Funding infrastructure projects, whether it is upgrading existing ones or constructing new ones, involves massive investments. In the United States, the ASCE counted more than 45,000 of the country’s bridges as structurally deficient, but these bridges serve hundreds of millions of trips daily despite their poor condition.
Besides their transport infrastructures, including roads and rails, other critical infrastructures such as water systems, airports, waste management, dams and levees, etc., require upgrades and significant funding.
Bloomberg’s article cites a new financing mechanism or funding model that can fund infrastructure projects and close the funding gap currently at US$2.68 trillion to address the nation’s funding needs.
According to the article, there is a better way to finance infrastructure projects that do not involve raising taxes or traditional funding sources from private financing instruments, municipal bonds, or public-private partnerships like toll roads user-fee-based arrangements.
A new method to finance infrastructure is based on a financing mechanism that ties borrowing into the performance and structural health metrics of investments to lower risk and decrease the cost of infrastructure operations known as “smart contracts”.
A similar financing structure can also be applied to pay for infrastructure projects using infrastructure’s capacity to generate data. Infrastructure such as roads, bridges, drinking water and sewer pipelines, buildings, ports are increasingly equipped with sensors and other data collection systems.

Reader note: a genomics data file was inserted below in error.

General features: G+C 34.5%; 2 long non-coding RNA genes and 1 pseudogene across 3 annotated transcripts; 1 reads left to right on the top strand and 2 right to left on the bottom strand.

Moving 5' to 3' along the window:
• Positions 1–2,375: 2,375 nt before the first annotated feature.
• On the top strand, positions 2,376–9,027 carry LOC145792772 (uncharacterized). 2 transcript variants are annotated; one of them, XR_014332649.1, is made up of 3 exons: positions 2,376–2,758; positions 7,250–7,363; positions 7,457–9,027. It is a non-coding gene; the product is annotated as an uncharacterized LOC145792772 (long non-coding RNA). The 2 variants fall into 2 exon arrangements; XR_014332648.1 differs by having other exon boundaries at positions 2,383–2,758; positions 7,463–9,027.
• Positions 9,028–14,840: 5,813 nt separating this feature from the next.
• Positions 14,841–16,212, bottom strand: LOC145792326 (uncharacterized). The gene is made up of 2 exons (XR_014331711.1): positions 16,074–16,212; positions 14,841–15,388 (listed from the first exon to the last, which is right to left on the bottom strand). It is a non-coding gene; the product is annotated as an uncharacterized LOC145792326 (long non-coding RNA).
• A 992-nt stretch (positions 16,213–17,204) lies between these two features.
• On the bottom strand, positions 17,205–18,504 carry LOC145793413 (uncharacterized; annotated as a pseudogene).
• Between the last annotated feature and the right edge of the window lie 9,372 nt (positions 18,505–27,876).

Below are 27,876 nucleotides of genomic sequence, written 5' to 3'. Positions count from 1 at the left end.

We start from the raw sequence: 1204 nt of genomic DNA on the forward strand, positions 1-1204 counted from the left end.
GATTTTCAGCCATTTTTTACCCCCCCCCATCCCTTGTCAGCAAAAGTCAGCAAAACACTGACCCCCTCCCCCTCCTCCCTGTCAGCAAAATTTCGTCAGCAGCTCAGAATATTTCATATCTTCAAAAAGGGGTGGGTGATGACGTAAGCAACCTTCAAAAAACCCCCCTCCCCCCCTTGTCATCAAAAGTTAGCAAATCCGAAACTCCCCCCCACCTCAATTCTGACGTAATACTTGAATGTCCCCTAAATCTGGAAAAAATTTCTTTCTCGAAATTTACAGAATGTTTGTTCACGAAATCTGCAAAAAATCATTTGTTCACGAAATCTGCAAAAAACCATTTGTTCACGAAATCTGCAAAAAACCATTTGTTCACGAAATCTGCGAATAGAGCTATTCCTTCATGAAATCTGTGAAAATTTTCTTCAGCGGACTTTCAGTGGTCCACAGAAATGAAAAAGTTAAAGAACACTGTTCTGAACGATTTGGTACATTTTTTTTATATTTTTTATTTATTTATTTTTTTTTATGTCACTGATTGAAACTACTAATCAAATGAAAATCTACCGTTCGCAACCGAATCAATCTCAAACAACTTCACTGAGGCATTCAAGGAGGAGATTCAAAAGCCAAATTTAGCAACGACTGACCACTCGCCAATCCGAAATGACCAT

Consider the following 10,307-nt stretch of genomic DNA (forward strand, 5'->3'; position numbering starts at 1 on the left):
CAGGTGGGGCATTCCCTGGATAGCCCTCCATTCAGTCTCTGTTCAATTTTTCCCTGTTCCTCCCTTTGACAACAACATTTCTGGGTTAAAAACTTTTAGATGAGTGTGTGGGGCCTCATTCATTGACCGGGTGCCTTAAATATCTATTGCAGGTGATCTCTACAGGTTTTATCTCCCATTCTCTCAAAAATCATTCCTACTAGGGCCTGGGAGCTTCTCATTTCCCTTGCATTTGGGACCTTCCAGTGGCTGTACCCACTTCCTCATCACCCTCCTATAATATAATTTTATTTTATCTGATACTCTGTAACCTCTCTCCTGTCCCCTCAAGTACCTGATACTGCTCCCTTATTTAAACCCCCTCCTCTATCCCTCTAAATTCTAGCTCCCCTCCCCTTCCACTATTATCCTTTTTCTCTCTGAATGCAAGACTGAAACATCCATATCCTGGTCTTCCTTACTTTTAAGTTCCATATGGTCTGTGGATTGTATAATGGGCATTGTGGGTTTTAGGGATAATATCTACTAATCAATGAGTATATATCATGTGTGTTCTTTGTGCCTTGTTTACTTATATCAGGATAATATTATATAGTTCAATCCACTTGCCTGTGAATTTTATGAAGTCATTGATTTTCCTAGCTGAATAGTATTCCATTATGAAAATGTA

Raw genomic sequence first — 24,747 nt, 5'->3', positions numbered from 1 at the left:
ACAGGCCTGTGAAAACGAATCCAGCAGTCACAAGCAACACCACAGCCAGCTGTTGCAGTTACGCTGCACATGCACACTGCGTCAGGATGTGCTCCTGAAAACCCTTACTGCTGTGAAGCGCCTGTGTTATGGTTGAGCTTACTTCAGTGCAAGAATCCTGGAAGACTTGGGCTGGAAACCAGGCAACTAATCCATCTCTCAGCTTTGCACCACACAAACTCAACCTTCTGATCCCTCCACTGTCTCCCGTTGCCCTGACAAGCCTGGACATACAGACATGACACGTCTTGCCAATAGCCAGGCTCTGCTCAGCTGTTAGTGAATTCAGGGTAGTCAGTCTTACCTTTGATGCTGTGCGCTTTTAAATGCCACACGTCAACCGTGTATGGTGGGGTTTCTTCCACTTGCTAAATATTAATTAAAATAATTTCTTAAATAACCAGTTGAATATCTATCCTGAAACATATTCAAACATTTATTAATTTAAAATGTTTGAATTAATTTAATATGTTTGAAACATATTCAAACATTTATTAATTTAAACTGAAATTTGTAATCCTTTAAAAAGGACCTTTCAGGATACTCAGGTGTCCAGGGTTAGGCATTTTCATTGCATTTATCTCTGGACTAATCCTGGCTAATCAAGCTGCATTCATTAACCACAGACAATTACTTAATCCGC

The infrastructure’s capacity to generate data and insights in almost real-time is like “stocks” that asset owners or investors can harness to unlock new opportunities such as creating revenue streams, attracting new financing opportunities, or developing the next generation public-private partnership.
The article illustrates how this new funding scheme works.
“Sensors can pull data on water flow, traffic congestion, air pollution and more—all of which can be processed to illuminate how to deliver services more efficiently and cost-effectively. The data are attractive to insurance companies because they help to hedge risk, and to investors because the information can give rise to new revenue streams, or create value well beyond the infrastructure itself.
“Sensors on roads and bridges can monitor deterioration as well as the impacts of trucking. These insights could be used to price a fee structure for logistics companies based on how they reduce lifetime use or maintenance requirements. Models like this are being explored in the Netherlands and Germany. Rather than charge tolls, public agencies in those nations are considering farming out bridge portfolios to asset management companies that are collecting anonymized data on traffic volume, truck weights and structural health. In turn, those companies can sell that data in derivative markets to materials suppliers, insurance companies, marketing firms and hedge fund investors.”
According to the article, data adds a new revenue stream that can be sold to various business-to-business data markets.
The almost real-time data that infrastructure can provide into its performance, structural status can be priced as “stocks” and improve investments’ liquidity.
This exciting development can change how infrastructure funding and financing is viewed and that asset owners, investors, contractors, asset managers, technology providers, and related sectors should explore.
Data that public infrastructure generates will not only open new financing and revenue streams, but these new opportunities can contribute to infrastructure’s resilience and health to continue its critical services.